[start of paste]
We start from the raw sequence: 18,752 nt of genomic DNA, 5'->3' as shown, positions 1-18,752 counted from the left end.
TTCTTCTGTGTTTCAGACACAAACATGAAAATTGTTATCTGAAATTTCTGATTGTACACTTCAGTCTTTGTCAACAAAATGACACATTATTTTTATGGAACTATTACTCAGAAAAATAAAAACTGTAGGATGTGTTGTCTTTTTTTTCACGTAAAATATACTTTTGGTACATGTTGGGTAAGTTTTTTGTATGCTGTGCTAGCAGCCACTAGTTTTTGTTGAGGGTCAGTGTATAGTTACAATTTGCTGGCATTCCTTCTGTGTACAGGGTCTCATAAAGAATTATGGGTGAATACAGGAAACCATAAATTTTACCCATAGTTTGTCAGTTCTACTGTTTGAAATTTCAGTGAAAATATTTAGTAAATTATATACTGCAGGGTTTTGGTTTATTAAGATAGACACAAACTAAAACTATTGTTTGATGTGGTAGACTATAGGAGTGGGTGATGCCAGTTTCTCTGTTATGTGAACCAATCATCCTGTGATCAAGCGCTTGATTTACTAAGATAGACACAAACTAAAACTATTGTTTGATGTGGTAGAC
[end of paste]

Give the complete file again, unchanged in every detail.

We start from the raw sequence: 18,752 nt of genomic DNA, 5'->3' as shown, positions 1-18,752 counted from the left end.
TTCTTCTGTGTTTCAGACACAAACATGAAAATTGTTATCTGAAATTTCTGATTGTACACTTCAGTCTTTGTCAACAAAATGACACATTATTTTTATGGAACTATTACTCAGAAAAATAAAAACTGTAGGATGTGTTGTCTTTTTTTTCACGTAAAATATACTTTTGGTACATGTTGGGTAAGTTTTTTGTATGCTGTGCTAGCAGCCACTAGTTTTTGTTGAGGGTCAGTGTATAGTTACAATTTGCTGGCATTCCTTCTGTGTACAGGGTCTCATAAAGAATTATGGGTGAATACAGGAAACCATAAATTTTACCCATAGTTTGTCAGTTCTACTGTTTGAAATTTCAGTGAAAATATTTAGTAAATTATATACTGCAGGGTTTTGGTTTATTAAGATAGACACAAACTAAAACTATTGTTTGATGTGGTAGACTATAGGAGTGGGTGATGCCAGTTTCTCTGTTATGTGAACCAATCATCCTGTGATCAAGCGCTTGATTTACTAAGATAGACACAAACTAAAACTATTGTTTGATGTGGTAGAC